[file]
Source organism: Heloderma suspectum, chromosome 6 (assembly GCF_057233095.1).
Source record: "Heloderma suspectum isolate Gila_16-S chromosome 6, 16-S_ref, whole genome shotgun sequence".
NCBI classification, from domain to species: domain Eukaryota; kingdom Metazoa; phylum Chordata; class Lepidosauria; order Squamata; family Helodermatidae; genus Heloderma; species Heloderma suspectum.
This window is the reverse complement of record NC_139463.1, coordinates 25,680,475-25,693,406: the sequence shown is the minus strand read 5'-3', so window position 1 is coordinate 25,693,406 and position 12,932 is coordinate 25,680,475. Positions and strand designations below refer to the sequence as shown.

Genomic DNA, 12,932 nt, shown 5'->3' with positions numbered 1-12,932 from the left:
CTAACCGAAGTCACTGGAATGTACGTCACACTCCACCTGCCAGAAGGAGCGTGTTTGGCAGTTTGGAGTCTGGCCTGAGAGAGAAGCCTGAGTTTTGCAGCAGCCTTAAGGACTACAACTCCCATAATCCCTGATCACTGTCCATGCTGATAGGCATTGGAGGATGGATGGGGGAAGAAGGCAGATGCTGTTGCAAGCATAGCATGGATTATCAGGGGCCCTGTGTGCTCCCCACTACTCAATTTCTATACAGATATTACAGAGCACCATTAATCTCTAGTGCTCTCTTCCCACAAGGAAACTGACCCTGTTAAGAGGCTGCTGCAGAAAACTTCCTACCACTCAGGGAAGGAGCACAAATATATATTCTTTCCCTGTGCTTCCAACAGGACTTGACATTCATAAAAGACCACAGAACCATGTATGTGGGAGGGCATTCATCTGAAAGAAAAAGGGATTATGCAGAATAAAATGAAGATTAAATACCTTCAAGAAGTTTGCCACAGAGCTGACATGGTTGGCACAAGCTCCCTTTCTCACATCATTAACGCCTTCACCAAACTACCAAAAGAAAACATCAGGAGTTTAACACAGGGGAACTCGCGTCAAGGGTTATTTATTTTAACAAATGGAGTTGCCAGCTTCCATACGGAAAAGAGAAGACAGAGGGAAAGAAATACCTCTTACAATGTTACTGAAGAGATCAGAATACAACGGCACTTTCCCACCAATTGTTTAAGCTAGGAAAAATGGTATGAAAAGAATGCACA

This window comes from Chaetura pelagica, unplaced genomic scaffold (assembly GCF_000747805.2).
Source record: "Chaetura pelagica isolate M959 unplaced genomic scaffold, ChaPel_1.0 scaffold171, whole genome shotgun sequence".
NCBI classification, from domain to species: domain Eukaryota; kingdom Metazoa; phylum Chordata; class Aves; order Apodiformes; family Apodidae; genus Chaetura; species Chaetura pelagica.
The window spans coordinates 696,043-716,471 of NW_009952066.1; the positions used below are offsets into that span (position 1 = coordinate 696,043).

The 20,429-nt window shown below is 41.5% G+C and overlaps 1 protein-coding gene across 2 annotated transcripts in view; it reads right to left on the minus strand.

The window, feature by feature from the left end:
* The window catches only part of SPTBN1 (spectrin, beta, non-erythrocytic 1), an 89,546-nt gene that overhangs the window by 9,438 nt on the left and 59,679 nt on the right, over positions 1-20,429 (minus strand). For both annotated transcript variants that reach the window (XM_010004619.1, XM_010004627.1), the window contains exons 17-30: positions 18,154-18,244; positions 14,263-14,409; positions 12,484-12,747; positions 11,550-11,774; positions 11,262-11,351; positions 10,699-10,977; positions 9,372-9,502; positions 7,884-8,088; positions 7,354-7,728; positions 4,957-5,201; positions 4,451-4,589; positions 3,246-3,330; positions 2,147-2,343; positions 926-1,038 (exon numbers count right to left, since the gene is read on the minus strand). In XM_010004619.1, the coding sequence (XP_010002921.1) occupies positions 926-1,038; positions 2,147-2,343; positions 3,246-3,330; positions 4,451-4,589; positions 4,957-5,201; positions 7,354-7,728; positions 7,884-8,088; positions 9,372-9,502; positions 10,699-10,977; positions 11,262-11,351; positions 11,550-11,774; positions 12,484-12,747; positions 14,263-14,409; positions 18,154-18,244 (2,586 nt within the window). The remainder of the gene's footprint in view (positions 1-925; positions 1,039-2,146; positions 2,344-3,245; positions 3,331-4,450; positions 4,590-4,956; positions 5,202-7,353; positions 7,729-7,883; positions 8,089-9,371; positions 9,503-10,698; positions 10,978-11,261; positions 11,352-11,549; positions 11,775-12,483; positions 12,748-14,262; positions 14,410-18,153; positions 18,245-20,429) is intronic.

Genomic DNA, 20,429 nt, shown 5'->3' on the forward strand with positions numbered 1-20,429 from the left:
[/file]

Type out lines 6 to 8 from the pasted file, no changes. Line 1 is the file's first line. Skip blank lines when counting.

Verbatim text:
CTAACCGAAGTCACTGGAATGTACGTCACACTCCACCTGCCAGAAGGAGCGTGTTTGGCAGTTTGGAGTCTGGCCTGAGAGAGAAGCCTGAGTTTTGCAGCAGCCTTAAGGACTACAACTCCCATAATCCCTGATCACTGTCCATGCTGATAGGCATTGGAGGATGGATGGGGGAAGAAGGCAGATGCTGTTGCAAGCATAGCATGGATTATCAGGGGCCCTGTGTGCTCCCCACTACTCAATTTCTATACAGATATTACAGAGCACCATTAATCTCTAGTGCTCTCTTCCCACAAGGAAACTGACCCTGTTAAGAGGCTGCTGCAGAAAACTTCCTACCACTCAGGGAAGGAGCACAAATATATATTCTTTCCCTGTGCTTCCAACAGGACTTGACATTCATAAAAGACCACAGAACCATGTATGTGGGAGGGCATTCATCTGAAAGAAAAAGGGATTATGCAGAATAAAATGAAGATTAAATACCTTCAAGAAGTTTGCCACAGAGCTGACATGGTTGGCACAAGCTCCCTTTCTCACATCATTAACGCCTTCACCAAACTACCAAAAGAAAACATCAGGAGTTTAACACAGGGGAACTCGCGTCAAGGGTTATTTATTTTAACAAATGGAGTTGCCAGCTTCCATACGGAAAAGAGAAGACAGAGGGAAAGAAATACCTCTTACAATGTTACTGAAGAGATCAGAATACAACGGCACTTTCCCACCAATTGTTTAAGCTAGGAAAAATGGTATGAAAAGAATGCACA

This window comes from Chaetura pelagica, unplaced genomic scaffold (assembly GCF_000747805.2).
Source record: "Chaetura pelagica isolate M959 unplaced genomic scaffold, ChaPel_1.0 scaffold171, whole genome shotgun sequence".